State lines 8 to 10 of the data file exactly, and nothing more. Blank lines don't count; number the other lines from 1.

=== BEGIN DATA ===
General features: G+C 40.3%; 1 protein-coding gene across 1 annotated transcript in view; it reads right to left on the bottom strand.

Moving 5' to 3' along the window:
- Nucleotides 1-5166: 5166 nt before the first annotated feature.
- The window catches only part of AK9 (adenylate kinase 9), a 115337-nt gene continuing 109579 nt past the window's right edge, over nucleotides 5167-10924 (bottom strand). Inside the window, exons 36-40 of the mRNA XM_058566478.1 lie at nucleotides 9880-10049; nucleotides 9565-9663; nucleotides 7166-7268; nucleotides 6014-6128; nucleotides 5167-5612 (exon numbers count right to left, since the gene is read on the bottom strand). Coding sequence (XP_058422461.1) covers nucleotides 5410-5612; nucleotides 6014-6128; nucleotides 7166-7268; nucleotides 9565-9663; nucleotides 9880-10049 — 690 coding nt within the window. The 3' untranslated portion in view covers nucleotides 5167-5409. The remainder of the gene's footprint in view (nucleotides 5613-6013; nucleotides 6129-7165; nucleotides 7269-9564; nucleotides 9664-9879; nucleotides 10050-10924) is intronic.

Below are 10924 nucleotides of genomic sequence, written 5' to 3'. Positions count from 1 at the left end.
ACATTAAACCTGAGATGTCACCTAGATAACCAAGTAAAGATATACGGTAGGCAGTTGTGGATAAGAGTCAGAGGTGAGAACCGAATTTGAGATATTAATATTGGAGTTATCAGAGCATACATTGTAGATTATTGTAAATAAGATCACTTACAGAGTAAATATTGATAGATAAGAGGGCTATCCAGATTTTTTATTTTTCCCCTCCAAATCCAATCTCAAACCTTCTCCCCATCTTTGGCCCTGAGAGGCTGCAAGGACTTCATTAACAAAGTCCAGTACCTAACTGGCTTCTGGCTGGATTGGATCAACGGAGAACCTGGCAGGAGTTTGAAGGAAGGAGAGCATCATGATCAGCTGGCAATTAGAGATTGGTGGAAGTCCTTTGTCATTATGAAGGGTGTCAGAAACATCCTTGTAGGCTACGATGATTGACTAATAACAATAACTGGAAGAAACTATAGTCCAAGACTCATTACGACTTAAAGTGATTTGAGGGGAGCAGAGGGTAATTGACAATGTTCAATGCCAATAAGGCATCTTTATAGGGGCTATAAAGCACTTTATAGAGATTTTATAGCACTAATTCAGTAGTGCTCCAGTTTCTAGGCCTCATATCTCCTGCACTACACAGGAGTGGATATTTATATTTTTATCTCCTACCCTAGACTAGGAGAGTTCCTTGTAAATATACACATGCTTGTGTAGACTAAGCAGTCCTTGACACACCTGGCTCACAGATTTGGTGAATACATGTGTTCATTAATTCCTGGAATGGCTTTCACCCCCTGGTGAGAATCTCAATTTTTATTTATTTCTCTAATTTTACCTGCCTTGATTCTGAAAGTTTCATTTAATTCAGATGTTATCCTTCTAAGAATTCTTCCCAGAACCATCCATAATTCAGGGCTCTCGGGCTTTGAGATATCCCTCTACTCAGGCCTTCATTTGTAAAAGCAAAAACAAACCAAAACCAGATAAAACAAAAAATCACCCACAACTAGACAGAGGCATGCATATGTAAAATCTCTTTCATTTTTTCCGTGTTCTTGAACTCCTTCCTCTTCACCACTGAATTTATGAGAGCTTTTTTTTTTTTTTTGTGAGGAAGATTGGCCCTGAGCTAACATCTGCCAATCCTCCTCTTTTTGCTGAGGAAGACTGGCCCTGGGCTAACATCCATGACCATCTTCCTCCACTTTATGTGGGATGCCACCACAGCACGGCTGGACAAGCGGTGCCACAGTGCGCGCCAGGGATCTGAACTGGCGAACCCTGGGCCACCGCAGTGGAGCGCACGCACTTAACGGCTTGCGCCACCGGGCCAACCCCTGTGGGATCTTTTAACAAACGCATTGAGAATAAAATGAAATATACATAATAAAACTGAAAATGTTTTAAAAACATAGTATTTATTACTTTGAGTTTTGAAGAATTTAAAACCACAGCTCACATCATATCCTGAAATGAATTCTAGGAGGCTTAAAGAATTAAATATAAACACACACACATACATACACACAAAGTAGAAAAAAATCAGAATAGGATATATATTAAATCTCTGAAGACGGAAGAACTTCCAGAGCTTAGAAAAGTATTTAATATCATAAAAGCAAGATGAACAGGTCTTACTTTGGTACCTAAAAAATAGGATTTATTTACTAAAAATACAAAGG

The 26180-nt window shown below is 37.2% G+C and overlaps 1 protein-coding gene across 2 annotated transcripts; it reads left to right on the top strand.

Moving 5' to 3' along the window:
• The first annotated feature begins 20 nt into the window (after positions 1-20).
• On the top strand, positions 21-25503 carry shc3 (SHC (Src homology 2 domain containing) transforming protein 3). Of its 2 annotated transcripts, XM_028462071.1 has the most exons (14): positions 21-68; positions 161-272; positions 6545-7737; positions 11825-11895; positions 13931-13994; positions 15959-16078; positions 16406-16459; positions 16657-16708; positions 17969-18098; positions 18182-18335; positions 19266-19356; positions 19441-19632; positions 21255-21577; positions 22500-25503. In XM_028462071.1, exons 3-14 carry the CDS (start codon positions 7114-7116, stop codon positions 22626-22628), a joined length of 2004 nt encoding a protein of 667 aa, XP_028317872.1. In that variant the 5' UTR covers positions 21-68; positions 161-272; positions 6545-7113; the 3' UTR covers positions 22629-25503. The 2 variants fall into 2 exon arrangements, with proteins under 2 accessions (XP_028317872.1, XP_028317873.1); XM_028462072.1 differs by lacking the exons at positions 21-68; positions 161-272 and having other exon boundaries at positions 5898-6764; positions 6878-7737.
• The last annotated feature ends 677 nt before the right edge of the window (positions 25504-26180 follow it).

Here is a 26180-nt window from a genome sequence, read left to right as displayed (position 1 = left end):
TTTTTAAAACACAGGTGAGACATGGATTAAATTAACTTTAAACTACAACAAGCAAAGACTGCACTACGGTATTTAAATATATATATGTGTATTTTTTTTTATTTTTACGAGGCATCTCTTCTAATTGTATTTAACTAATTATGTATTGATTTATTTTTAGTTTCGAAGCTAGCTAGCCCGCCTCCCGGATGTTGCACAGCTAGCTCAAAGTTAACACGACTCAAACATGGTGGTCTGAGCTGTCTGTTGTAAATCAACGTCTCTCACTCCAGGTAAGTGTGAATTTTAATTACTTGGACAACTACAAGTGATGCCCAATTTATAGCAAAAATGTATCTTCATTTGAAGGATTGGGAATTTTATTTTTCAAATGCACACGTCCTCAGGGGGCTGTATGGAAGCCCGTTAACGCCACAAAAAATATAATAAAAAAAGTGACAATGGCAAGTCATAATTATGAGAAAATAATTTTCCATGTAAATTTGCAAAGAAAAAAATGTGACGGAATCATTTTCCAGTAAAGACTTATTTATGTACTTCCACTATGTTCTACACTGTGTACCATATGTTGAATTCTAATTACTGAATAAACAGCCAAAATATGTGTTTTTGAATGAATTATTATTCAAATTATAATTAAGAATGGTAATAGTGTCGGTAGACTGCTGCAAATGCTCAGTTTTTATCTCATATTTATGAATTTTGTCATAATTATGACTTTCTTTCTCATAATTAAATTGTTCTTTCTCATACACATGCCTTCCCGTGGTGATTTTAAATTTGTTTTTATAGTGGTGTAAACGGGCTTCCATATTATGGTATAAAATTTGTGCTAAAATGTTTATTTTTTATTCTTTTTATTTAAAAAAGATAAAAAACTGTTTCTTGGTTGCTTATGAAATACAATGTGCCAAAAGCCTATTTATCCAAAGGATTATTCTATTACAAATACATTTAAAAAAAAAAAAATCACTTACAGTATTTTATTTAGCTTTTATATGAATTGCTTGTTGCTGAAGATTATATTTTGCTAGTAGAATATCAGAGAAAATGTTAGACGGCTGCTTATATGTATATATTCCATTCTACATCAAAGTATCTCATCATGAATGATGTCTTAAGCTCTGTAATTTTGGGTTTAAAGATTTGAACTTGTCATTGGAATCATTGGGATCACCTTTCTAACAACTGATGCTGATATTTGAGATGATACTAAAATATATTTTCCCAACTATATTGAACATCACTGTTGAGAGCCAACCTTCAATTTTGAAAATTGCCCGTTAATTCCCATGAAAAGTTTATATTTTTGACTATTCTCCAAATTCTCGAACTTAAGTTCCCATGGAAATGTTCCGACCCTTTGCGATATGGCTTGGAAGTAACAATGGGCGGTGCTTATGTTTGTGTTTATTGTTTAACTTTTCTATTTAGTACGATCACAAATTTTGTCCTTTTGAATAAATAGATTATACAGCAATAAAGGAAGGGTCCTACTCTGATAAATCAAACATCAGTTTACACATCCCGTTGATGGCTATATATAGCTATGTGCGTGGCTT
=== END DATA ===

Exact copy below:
Moving 5' to 3' along the window:
• The first annotated feature begins 20 nt into the window (after positions 1-20).
• On the top strand, positions 21-25503 carry shc3 (SHC (Src homology 2 domain containing) transforming protein 3). Of its 2 annotated transcripts, XM_028462071.1 has the most exons (14): positions 21-68; positions 161-272; positions 6545-7737; positions 11825-11895; positions 13931-13994; positions 15959-16078; positions 16406-16459; positions 16657-16708; positions 17969-18098; positions 18182-18335; positions 19266-19356; positions 19441-19632; positions 21255-21577; positions 22500-25503. In XM_028462071.1, exons 3-14 carry the CDS (start codon positions 7114-7116, stop codon positions 22626-22628), a joined length of 2004 nt encoding a protein of 667 aa, XP_028317872.1. In that variant the 5' UTR covers positions 21-68; positions 161-272; positions 6545-7113; the 3' UTR covers positions 22629-25503. The 2 variants fall into 2 exon arrangements, with proteins under 2 accessions (XP_028317872.1, XP_028317873.1); XM_028462072.1 differs by lacking the exons at positions 21-68; positions 161-272 and having other exon boundaries at positions 5898-6764; positions 6878-7737.